1. Germany is one country out of many which never engaged in such fanatical Nazism (therefore the “historical school” context does not directly apply on a global scale);

  2. It is an adage that history repeats itself, and a historical event that is more than one generation past may not have the jurisprudential influence for those generations not directly affected, particularly in a self-aggrandizing culture; and

  3. Post-Enlightenment natural law (morality based on man’s understanding of right or wrong over God’s stated truth) may subjectively shift argument-based “morality” off the objective biblical foundation.


For example, the biblical worldview is strictly against murder or taking a life which God has created. Abortion is clearly contrary to God’s universal standard and unchangeable law. Exodus 20:13 (King James). This view of morality has been skewed nationally, in Western law, and globally, with the primary forerunner being Roe v. Wade, along with the communist agenda (such as gender-selective abortion in China). The pro-abortion philosophy includes the following reasoning:


  1. There is no common law history regarding abortion as crime—no set precedent, no “historical school”;

  2. (Void of biblical standards), humanist morality or “secularized natural law” can be swayed to sympathize with the mother as a victim in all cases, therefore, the child is dehumanized and found guilty of invasion of privacy or property trespass, punishable by death;

  3. Positive law is whatever man decides to make it; therefore, it becomes acceptable due to sociopolitical and economic factors to permit abortion for preservation of natural resources or to relieve the state of financial dependents (acts passed by a sinful majority). Anita Bernstein, Common Law Fundamentals of the Right to Abortion, 63 Buff.L.Rev. 1141, 1145 (2015).

In unique stance and stark contrast, the objective truth of God’s Word “shines on a hill” and holds regardless of the peg in history’s timeline, humanistic opinion, national or global jurisdiction, economic factors, or sociopolitical influences—aspects subject to change on a whim.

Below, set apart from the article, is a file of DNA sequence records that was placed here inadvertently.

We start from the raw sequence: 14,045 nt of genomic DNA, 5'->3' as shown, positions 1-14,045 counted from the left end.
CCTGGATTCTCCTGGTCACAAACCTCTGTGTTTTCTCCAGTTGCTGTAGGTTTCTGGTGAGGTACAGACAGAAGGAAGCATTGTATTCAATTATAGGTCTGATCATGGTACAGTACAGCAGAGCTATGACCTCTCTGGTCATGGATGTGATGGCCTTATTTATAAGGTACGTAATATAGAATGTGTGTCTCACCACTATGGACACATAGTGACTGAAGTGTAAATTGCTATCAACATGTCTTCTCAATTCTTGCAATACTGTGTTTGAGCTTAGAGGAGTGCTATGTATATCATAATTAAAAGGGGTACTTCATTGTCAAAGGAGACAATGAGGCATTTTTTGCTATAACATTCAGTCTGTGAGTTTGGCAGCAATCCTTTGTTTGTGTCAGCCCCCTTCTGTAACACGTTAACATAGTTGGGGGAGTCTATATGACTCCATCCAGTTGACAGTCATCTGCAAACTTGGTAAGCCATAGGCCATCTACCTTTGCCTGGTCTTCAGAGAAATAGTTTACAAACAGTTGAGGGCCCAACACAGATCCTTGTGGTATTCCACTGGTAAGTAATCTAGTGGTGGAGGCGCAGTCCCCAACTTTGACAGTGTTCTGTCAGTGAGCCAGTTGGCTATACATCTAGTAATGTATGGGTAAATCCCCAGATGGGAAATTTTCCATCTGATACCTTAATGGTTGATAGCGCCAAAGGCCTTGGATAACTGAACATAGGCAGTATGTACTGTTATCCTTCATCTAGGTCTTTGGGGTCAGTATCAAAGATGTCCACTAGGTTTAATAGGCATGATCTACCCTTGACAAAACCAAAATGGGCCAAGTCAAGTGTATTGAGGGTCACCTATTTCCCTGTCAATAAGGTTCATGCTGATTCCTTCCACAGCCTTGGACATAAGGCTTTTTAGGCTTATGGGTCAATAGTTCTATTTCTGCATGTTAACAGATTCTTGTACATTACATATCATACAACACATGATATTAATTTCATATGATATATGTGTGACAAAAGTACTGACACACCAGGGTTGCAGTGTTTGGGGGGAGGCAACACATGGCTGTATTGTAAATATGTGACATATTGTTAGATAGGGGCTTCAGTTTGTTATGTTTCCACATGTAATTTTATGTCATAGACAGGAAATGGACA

Allan C. Hutchinson muses, “The law is a profession of words; language is its stock-in-trade. Nevertheless, lawyers have shown little sustained interest in the nature of language and its relation to thought and action.” Allan C. Hutchinson, From Cultural Construction to Historical Deconstruction, 94 Yale L.J. 209 (1984). Berman states, “[H]istory alone…is as futile and as demonic as…morality alone.” Berman, supra, at 305. This is an unfortunate statement. Though Berman is advocating for checks and balances between his three main legal philosophies, there is something basically sad, and inevitably dangerous, in the deconstruction of biblical language. Morality is not demonic. Morality is a character trait of God and a biblical worldview is the only way to discover and maintain what morality means. Mark 10:18 (New International). Likewise, law cannot be morphed into strictly secularist terms. Law is God’s. The absolute truth found in the Bible cannot be hijacked to suit sin. Therefore, this author contests (if natural law is defined according to Berman’s Post-Enlightenment manner), secularized natural law, legal positivism, and historical jurisprudence cannot be successfully integrated to reach a result consistent with biblical principles—particularly over the spread of a millennium, without openly reintegrating the Bible into national, Western and global jurisprudence. It is this author’s considered recommendation that the United States step up morally and lead the nations, not in abortions, but in biblical morality, education and freedom in conjunction with honorable government and true law.